Perfect for party finger food, lunch, or as something easy to take on a picnic, I think the empanada has a lot to offer, and might just what you’re after for your next pastry craving! Maybe it’s just because I’d been over to South America and we were surrounded by them there, but I feel as though I’ve noticed a bit of a surge of empanadas popping up on menus, and even a few specialty bars and shops more and more recently. Maybe we’ve started cottoning onto something.

empanada dough

By the wild rabbit catering Published: February 6, 2014

  • Yield: 14 Servings

This recipe comes from 'familia zuccardi' in Mendoza, Argentina, where I did a fantastic cooking class in the middle of their beautiful vineyard.

Ingredients

Instructions

  1. Put the flour with the salt in a bowl. Heat the butter & lard in a pot. Once it melts, add the flour and water, mix and start preparing the dough.
  2. Stretch dough into pieces, sprinkle it with corn flour and start folding it over like puff pastry.
  3. Let the dough rest for 3 hours in the fridge, then stretch again until obtaining the desired thickness (approx 3-4mm).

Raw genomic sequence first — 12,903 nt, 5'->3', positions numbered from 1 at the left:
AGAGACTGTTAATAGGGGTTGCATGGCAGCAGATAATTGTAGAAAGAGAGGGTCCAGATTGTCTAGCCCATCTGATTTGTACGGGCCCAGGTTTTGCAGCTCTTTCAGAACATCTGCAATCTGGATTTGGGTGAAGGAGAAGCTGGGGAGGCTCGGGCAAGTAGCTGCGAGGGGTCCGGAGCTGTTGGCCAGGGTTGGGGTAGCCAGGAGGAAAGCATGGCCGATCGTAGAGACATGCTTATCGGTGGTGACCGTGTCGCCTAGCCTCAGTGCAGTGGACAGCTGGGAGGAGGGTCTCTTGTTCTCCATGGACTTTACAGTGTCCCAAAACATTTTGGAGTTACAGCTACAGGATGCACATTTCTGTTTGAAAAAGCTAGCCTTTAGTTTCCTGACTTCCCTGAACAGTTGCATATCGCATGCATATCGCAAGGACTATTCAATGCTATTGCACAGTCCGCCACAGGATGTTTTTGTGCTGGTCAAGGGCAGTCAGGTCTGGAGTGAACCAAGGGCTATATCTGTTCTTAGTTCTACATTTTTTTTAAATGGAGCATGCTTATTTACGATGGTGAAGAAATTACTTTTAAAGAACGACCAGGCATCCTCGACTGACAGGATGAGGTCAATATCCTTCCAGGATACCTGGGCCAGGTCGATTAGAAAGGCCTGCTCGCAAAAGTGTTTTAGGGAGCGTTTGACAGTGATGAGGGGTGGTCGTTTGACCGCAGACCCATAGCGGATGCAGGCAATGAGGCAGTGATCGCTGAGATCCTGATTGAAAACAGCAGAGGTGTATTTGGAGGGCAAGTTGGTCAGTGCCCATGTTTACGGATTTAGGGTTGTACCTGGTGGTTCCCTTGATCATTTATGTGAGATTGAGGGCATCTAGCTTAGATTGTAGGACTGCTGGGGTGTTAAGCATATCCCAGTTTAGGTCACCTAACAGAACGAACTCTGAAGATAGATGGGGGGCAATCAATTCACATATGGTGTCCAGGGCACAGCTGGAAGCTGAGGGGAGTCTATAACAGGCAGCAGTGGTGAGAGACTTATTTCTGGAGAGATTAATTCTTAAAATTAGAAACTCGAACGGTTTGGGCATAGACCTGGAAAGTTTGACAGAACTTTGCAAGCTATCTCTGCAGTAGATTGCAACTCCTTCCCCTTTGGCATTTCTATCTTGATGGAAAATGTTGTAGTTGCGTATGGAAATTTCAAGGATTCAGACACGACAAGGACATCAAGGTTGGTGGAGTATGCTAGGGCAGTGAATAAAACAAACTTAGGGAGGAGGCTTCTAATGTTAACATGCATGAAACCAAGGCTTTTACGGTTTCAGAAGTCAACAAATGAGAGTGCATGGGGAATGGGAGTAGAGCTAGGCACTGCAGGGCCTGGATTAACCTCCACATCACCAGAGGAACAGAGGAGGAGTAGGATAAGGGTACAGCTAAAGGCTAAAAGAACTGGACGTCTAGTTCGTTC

4. Use a pastry cutter to cut into 12cm discs. The dough is now ready to be filled with your desired filling.
  5. Once filled, moisten edges with water and enclose pastry around filling, sealing the edges closed. It's good to use a different 'pattern' for different fillings so you can tell them apart. Coat the empanadas with egg wash and bake in a 200 deg C oven for approx 20 mins. Enjoy!

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2 Responses to the humble empanada

  1. Christiana February 10, 2016 at 8:10 am #

    This recipe looks amazing, the dough technique different from what I’ve seen in other empanada recipes. I would like to try making it, but was wondering if you could clarify one step in the instructions– what do you mean when you say to “stretch the dough into pieces?” Do you mean into ball sized pieces for the individual empanadas, or in half to make it more manageable? And for folding, its a book fold, and one turn?

    Thank you!

    • the wild rabbit catering February 10, 2016 at 10:45 am #

      Hi Christiana, yes you stretch the dough into more manageable sizes…in half probably, the individual empanadas get cutout as rounds at the end of dough prep. Yes that is how I do it for the folding. Goodluck! I hope you enjoy your empanadas!